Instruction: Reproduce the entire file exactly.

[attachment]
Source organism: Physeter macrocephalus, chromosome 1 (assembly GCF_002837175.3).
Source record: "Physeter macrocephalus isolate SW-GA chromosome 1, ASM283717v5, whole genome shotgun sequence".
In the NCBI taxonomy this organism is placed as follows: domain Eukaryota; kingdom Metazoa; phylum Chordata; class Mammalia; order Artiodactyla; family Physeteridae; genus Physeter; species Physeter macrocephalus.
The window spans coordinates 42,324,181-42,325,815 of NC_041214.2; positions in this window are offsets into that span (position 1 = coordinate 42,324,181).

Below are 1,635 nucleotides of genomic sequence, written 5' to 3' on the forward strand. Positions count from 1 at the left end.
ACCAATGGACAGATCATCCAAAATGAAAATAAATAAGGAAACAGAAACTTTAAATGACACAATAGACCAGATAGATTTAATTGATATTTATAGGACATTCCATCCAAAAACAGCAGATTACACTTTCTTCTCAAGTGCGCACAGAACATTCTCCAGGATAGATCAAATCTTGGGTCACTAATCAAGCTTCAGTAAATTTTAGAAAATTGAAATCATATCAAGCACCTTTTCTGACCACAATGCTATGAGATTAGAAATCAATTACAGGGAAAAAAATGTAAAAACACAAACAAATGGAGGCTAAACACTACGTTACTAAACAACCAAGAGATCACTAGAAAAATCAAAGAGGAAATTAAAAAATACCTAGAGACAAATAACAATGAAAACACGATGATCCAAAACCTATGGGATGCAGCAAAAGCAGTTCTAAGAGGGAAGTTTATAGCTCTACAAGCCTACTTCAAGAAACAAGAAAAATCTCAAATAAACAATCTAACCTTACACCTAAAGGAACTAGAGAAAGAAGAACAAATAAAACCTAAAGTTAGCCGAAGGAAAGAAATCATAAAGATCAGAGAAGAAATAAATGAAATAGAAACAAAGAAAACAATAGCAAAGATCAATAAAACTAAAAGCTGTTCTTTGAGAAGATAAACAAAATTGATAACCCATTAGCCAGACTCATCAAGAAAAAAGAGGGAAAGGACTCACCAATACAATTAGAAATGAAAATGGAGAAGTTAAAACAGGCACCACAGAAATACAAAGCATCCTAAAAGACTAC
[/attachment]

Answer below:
Source organism: Physeter macrocephalus, chromosome 1 (assembly GCF_002837175.3).
Source record: "Physeter macrocephalus isolate SW-GA chromosome 1, ASM283717v5, whole genome shotgun sequence".
In the NCBI taxonomy this organism is placed as follows: domain Eukaryota; kingdom Metazoa; phylum Chordata; class Mammalia; order Artiodactyla; family Physeteridae; genus Physeter; species Physeter macrocephalus.
The window spans coordinates 42,324,181-42,325,815 of NC_041214.2; positions in this window are offsets into that span (position 1 = coordinate 42,324,181).

Below are 1,635 nucleotides of genomic sequence, written 5' to 3' on the forward strand. Positions count from 1 at the left end.
ACCAATGGACAGATCATCCAAAATGAAAATAAATAAGGAAACAGAAACTTTAAATGACACAATAGACCAGATAGATTTAATTGATATTTATAGGACATTCCATCCAAAAACAGCAGATTACACTTTCTTCTCAAGTGCGCACAGAACATTCTCCAGGATAGATCAAATCTTGGGTCACTAATCAAGCTTCAGTAAATTTTAGAAAATTGAAATCATATCAAGCACCTTTTCTGACCACAATGCTATGAGATTAGAAATCAATTACAGGGAAAAAAATGTAAAAACACAAACAAATGGAGGCTAAACACTACGTTACTAAACAACCAAGAGATCACTAGAAAAATCAAAGAGGAAATTAAAAAATACCTAGAGACAAATAACAATGAAAACACGATGATCCAAAACCTATGGGATGCAGCAAAAGCAGTTCTAAGAGGGAAGTTTATAGCTCTACAAGCCTACTTCAAGAAACAAGAAAAATCTCAAATAAACAATCTAACCTTACACCTAAAGGAACTAGAGAAAGAAGAACAAATAAAACCTAAAGTTAGCCGAAGGAAAGAAATCATAAAGATCAGAGAAGAAATAAATGAAATAGAAACAAAGAAAACAATAGCAAAGATCAATAAAACTAAAAGCTGTTCTTTGAGAAGATAAACAAAATTGATAACCCATTAGCCAGACTCATCAAGAAAAAAGAGGGAAAGGACTCACCAATACAATTAGAAATGAAAATGGAGAAGTTAAAACAGGCACCACAGAAATACAAAGCATCCTAAAAGACTAC